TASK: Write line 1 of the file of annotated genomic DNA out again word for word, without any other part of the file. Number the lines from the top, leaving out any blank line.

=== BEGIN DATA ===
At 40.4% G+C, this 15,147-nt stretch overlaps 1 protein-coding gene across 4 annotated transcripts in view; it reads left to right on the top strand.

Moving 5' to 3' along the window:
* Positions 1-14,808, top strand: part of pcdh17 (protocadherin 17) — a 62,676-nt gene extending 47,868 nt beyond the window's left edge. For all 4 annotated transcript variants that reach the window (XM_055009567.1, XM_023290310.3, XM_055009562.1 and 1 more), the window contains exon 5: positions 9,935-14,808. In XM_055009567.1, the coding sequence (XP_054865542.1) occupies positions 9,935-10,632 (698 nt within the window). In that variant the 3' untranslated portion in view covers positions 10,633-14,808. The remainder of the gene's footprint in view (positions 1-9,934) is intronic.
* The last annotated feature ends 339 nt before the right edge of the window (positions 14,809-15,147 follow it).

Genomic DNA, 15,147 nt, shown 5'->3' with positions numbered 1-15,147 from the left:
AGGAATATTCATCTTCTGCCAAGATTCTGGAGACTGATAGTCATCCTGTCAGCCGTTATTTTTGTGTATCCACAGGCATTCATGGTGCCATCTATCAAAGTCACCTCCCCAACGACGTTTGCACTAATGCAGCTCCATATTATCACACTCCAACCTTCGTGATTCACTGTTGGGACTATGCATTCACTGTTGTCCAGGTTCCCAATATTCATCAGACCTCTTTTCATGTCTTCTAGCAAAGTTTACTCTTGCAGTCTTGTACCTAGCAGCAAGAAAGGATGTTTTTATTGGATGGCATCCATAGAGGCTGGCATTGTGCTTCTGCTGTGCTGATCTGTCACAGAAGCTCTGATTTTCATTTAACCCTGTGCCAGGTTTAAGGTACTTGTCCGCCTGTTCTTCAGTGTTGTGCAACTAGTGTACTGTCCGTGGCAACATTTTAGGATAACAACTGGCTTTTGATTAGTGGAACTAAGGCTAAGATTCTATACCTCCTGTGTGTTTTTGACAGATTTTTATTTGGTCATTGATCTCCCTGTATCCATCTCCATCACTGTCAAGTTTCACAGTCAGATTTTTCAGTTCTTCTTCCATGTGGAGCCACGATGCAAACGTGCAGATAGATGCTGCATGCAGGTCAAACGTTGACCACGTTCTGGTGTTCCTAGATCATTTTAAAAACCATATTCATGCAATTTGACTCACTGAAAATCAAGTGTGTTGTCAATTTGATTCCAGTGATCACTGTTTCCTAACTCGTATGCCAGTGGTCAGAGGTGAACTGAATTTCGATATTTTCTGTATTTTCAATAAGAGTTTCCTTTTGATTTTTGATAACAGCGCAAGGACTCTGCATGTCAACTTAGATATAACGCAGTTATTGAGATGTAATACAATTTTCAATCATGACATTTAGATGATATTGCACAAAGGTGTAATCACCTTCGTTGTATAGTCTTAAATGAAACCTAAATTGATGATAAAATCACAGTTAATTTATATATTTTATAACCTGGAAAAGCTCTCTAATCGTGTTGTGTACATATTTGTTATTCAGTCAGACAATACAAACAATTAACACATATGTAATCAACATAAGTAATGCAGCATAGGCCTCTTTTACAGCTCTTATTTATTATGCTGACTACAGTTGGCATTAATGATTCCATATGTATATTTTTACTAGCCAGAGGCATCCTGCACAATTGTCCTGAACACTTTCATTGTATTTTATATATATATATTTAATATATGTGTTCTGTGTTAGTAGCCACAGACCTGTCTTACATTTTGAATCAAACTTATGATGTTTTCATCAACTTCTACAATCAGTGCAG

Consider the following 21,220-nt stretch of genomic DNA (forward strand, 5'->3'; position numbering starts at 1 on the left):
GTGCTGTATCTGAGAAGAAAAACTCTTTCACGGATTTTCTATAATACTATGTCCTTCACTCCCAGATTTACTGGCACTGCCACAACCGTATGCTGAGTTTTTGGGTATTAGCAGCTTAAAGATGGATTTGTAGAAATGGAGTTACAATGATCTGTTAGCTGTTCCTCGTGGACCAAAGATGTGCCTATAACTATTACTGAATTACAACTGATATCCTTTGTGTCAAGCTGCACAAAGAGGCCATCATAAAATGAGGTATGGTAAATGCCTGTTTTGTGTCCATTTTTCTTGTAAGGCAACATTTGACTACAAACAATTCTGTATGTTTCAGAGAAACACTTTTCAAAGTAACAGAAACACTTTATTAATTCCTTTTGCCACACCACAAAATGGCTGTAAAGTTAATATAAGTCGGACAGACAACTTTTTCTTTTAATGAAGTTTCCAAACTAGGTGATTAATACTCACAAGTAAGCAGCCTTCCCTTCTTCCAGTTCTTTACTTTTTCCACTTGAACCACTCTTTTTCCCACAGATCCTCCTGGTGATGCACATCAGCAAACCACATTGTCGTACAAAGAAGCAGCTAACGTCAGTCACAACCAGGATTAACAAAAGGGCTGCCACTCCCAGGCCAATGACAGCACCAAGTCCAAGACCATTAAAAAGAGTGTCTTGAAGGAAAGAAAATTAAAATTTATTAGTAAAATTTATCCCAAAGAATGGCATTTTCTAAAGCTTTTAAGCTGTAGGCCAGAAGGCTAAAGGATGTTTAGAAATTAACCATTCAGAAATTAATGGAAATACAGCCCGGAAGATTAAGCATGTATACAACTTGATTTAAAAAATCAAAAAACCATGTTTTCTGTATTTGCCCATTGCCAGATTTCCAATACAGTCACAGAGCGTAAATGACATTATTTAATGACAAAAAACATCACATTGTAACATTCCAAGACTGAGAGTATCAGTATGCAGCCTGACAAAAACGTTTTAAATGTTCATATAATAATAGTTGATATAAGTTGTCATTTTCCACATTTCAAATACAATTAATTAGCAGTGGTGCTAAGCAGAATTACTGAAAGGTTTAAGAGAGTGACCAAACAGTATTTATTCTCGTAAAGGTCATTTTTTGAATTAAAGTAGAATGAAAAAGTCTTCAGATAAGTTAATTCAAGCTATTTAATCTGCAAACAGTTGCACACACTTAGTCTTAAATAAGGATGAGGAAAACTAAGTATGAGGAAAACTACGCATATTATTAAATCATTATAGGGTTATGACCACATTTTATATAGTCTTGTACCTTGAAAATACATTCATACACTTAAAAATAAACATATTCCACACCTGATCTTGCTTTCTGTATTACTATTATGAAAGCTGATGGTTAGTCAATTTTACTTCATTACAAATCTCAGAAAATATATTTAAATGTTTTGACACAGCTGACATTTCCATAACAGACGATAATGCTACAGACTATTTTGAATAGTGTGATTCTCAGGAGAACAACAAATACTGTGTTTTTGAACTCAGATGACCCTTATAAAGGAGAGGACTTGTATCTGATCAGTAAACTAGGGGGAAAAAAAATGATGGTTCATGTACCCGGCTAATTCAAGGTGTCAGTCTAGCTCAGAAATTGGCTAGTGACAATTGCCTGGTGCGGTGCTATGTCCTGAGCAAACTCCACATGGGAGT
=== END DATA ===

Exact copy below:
At 40.4% G+C, this 15,147-nt stretch overlaps 1 protein-coding gene across 4 annotated transcripts in view; it reads left to right on the top strand.